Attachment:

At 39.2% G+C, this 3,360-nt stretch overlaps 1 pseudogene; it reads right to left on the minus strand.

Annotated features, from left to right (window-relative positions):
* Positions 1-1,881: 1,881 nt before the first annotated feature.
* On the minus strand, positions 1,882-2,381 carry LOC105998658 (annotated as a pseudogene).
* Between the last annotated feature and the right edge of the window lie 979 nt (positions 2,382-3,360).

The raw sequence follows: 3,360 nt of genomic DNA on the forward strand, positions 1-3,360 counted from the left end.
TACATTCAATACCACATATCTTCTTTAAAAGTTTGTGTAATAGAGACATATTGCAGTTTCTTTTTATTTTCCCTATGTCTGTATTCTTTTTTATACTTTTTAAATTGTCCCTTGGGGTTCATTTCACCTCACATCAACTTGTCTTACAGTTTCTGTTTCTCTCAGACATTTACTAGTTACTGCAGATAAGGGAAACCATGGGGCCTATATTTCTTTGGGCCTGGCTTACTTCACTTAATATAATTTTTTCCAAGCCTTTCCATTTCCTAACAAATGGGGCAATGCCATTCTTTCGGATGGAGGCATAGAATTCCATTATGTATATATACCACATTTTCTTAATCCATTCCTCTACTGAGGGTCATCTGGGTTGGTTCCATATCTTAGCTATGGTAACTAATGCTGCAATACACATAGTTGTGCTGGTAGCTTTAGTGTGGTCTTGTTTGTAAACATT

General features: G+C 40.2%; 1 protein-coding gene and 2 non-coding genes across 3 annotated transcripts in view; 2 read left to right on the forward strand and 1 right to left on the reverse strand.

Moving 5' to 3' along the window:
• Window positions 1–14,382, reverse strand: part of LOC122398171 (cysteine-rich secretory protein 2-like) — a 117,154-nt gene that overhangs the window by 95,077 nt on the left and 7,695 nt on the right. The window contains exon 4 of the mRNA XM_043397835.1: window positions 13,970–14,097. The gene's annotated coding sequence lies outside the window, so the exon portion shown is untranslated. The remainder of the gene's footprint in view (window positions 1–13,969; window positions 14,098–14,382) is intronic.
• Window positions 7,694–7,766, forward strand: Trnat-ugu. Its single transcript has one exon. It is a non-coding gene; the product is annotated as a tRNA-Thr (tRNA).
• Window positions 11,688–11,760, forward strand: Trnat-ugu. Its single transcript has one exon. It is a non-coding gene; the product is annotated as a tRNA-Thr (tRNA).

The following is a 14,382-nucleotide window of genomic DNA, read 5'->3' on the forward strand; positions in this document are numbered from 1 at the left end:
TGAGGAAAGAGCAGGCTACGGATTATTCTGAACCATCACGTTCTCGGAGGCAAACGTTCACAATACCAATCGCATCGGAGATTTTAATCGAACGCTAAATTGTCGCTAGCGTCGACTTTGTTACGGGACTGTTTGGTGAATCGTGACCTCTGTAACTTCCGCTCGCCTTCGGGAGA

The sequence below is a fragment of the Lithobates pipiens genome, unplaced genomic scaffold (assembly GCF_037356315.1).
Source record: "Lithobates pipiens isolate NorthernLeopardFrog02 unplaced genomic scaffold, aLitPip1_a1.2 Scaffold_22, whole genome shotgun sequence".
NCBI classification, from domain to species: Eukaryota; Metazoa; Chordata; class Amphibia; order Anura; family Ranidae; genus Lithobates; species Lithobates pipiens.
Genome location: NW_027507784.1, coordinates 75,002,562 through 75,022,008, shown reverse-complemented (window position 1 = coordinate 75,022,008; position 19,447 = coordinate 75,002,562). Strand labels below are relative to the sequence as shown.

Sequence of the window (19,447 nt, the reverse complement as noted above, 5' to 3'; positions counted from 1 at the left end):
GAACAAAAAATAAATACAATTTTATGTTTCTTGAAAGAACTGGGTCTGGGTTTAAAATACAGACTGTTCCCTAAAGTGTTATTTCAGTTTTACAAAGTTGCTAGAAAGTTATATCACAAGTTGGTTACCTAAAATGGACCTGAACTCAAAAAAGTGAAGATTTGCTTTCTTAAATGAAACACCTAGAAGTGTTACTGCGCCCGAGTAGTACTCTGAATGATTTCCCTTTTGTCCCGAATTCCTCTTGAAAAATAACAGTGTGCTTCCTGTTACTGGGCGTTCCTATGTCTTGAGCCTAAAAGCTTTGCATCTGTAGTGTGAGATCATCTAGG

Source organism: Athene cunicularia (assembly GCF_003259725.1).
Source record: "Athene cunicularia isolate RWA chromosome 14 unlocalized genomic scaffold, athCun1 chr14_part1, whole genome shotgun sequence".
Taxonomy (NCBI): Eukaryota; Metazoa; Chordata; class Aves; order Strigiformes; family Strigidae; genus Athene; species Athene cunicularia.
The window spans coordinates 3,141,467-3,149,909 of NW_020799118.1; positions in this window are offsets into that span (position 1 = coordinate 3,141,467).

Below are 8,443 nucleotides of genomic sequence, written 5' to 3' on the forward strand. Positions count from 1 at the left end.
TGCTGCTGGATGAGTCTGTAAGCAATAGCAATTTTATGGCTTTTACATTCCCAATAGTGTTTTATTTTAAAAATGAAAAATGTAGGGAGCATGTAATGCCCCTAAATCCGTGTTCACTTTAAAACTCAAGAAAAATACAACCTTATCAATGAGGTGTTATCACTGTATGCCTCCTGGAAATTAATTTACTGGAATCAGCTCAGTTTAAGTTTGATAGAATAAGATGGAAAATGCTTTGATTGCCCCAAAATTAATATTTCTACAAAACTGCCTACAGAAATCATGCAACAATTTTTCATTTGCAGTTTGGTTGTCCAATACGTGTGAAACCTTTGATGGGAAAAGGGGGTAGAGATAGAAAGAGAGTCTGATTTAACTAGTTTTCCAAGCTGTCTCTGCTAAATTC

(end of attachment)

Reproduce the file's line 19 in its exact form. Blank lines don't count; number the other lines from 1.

Sequence of the window (19,447 nt, the reverse complement as noted above, 5' to 3'; positions counted from 1 at the left end):